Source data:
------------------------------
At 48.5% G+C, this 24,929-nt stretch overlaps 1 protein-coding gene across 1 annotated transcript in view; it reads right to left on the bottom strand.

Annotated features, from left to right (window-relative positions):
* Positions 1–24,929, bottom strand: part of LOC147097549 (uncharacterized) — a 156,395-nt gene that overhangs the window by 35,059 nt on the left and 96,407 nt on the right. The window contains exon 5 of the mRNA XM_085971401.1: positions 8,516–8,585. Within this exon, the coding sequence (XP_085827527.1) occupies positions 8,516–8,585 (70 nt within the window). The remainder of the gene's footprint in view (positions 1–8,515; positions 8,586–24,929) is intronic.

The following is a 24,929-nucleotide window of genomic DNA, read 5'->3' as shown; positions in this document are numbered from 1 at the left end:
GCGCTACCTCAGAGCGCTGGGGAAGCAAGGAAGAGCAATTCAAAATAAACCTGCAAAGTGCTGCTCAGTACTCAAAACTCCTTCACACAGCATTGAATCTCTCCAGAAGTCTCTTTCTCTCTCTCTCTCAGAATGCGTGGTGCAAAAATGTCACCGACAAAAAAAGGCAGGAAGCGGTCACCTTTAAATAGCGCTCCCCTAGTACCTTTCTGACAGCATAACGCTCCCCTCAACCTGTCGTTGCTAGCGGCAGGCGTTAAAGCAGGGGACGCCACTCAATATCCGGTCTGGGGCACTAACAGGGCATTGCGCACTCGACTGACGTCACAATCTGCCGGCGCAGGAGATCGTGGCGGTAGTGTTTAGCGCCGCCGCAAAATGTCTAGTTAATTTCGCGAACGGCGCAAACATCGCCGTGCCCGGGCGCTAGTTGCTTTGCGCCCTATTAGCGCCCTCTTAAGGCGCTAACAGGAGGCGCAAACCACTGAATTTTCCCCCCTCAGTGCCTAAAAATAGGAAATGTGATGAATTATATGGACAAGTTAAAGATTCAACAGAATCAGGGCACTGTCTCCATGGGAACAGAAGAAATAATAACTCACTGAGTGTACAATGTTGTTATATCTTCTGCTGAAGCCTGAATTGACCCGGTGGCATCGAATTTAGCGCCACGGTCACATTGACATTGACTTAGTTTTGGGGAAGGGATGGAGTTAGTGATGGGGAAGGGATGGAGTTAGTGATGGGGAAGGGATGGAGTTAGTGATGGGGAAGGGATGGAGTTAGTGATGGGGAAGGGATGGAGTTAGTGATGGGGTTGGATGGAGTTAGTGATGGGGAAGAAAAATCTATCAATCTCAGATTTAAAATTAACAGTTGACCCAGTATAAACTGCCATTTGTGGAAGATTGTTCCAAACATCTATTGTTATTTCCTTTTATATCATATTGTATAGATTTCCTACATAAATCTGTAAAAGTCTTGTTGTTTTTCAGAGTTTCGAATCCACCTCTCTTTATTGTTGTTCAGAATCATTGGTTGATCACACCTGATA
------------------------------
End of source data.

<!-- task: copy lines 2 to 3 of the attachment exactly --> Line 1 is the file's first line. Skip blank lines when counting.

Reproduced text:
Annotated features, from left to right (window-relative positions):
* Positions 1–24,929, bottom strand: part of LOC147097549 (uncharacterized) — a 156,395-nt gene that overhangs the window by 35,059 nt on the left and 96,407 nt on the right. The window contains exon 5 of the mRNA XM_085971401.1: positions 8,516–8,585. Within this exon, the coding sequence (XP_085827527.1) occupies positions 8,516–8,585 (70 nt within the window). The remainder of the gene's footprint in view (positions 1–8,515; positions 8,586–24,929) is intronic.